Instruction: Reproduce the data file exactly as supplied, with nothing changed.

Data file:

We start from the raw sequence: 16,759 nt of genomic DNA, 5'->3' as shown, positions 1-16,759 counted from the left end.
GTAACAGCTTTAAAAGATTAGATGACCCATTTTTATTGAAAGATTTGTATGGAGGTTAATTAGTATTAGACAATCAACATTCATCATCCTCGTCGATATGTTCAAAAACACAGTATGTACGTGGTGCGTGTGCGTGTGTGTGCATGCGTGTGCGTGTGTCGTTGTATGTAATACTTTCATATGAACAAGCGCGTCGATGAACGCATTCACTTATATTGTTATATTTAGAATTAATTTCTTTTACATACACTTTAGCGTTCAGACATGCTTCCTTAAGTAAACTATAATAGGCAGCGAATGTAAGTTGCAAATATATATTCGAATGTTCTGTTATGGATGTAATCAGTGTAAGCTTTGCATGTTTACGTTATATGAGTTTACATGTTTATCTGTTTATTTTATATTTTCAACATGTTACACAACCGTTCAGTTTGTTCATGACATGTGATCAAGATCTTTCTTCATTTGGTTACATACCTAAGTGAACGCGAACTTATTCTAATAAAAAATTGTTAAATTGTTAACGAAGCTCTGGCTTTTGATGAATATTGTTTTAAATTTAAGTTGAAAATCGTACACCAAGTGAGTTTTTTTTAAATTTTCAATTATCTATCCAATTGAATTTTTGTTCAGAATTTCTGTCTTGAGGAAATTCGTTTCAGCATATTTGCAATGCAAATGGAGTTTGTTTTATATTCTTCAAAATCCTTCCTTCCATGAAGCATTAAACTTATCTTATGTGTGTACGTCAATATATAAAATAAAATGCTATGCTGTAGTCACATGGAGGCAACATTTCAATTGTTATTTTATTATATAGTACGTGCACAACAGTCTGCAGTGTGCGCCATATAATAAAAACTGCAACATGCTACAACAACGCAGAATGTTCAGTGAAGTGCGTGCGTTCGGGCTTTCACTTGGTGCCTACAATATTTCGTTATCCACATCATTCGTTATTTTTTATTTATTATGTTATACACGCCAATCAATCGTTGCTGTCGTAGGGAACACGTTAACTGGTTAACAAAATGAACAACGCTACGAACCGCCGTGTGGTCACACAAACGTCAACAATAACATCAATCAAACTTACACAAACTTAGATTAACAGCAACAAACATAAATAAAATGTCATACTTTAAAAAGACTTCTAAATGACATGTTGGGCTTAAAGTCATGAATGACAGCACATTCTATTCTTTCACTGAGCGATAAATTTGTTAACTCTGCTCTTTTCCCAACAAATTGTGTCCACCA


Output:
We start from the raw sequence: 16,759 nt of genomic DNA, 5'->3' as shown, positions 1-16,759 counted from the left end.
GTAACAGCTTTAAAAGATTAGATGACCCATTTTTATTGAAAGATTTGTATGGAGGTTAATTAGTATTAGACAATCAACATTCATCATCCTCGTCGATATGTTCAAAAACACAGTATGTACGTGGTGCGTGTGCGTGTGTGTGCATGCGTGTGCGTGTGTCGTTGTATGTAATACTTTCATATGAACAAGCGCGTCGATGAACGCATTCACTTATATTGTTATATTTAGAATTAATTTCTTTTACATACACTTTAGCGTTCAGACATGCTTCCTTAAGTAAACTATAATAGGCAGCGAATGTAAGTTGCAAATATATATTCGAATGTTCTGTTATGGATGTAATCAGTGTAAGCTTTGCATGTTTACGTTATATGAGTTTACATGTTTATCTGTTTATTTTATATTTTCAACATGTTACACAACCGTTCAGTTTGTTCATGACATGTGATCAAGATCTTTCTTCATTTGGTTACATACCTAAGTGAACGCGAACTTATTCTAATAAAAAATTGTTAAATTGTTAACGAAGCTCTGGCTTTTGATGAATATTGTTTTAAATTTAAGTTGAAAATCGTACACCAAGTGAGTTTTTTTTAAATTTTCAATTATCTATCCAATTGAATTTTTGTTCAGAATTTCTGTCTTGAGGAAATTCGTTTCAGCATATTTGCAATGCAAATGGAGTTTGTTTTATATTCTTCAAAATCCTTCCTTCCATGAAGCATTAAACTTATCTTATGTGTGTACGTCAATATATAAAATAAAATGCTATGCTGTAGTCACATGGAGGCAACATTTCAATTGTTATTTTATTATATAGTACGTGCACAACAGTCTGCAGTGTGCGCCATATAATAAAAACTGCAACATGCTACAACAACGCAGAATGTTCAGTGAAGTGCGTGCGTTCGGGCTTTCACTTGGTGCCTACAATATTTCGTTATCCACATCATTCGTTATTTTTTATTTATTATGTTATACACGCCAATCAATCGTTGCTGTCGTAGGGAACACGTTAACTGGTTAACAAAATGAACAACGCTACGAACCGCCGTGTGGTCACACAAACGTCAACAATAACATCAATCAAACTTACACAAACTTAGATTAACAGCAACAAACATAAATAAAATGTCATACTTTAAAAAGACTTCTAAATGACATGTTGGGCTTAAAGTCATGAATGACAGCACATTCTATTCTTTCACTGAGCGATAAATTTGTTAACTCTGCTCTTTTCCCAACAAATTGTGTCCACCA